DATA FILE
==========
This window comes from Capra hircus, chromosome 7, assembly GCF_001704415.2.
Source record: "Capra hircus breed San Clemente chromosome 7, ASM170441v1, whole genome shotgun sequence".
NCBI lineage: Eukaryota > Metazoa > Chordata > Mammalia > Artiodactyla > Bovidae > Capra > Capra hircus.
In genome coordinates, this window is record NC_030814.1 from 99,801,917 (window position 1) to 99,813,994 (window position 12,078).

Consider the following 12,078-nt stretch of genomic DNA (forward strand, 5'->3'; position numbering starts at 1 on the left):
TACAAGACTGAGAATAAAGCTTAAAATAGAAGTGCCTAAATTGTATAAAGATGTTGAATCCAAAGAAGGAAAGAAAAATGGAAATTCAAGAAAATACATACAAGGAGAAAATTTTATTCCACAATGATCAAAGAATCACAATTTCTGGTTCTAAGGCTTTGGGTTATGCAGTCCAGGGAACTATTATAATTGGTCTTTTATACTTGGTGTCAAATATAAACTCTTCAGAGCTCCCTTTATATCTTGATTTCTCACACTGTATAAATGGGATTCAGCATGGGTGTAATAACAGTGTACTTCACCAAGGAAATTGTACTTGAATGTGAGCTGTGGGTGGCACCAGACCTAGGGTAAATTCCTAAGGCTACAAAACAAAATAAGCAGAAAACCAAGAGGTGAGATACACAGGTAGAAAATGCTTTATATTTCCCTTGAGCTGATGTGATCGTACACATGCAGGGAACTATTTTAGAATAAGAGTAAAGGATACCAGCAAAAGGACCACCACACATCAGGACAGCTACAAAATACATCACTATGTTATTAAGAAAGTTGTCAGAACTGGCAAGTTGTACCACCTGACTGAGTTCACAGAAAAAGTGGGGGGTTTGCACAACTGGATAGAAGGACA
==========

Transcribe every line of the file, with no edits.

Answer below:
This window comes from Capra hircus, chromosome 7, assembly GCF_001704415.2.
Source record: "Capra hircus breed San Clemente chromosome 7, ASM170441v1, whole genome shotgun sequence".
NCBI lineage: Eukaryota > Metazoa > Chordata > Mammalia > Artiodactyla > Bovidae > Capra > Capra hircus.
In genome coordinates, this window is record NC_030814.1 from 99,801,917 (window position 1) to 99,813,994 (window position 12,078).

Consider the following 12,078-nt stretch of genomic DNA (forward strand, 5'->3'; position numbering starts at 1 on the left):
TACAAGACTGAGAATAAAGCTTAAAATAGAAGTGCCTAAATTGTATAAAGATGTTGAATCCAAAGAAGGAAAGAAAAATGGAAATTCAAGAAAATACATACAAGGAGAAAATTTTATTCCACAATGATCAAAGAATCACAATTTCTGGTTCTAAGGCTTTGGGTTATGCAGTCCAGGGAACTATTATAATTGGTCTTTTATACTTGGTGTCAAATATAAACTCTTCAGAGCTCCCTTTATATCTTGATTTCTCACACTGTATAAATGGGATTCAGCATGGGTGTAATAACAGTGTACTTCACCAAGGAAATTGTACTTGAATGTGAGCTGTGGGTGGCACCAGACCTAGGGTAAATTCCTAAGGCTACAAAACAAAATAAGCAGAAAACCAAGAGGTGAGATACACAGGTAGAAAATGCTTTATATTTCCCTTGAGCTGATGTGATCGTACACATGCAGGGAACTATTTTAGAATAAGAGTAAAGGATACCAGCAAAAGGACCACCACACATCAGGACAGCTACAAAATACATCACTATGTTATTAAGAAAGTTGTCAGAACTGGCAAGTTGTACCACCTGACTGAGTTCACAGAAAAAGTGGGGGGTTTGCACAACTGGATAGAAGGACA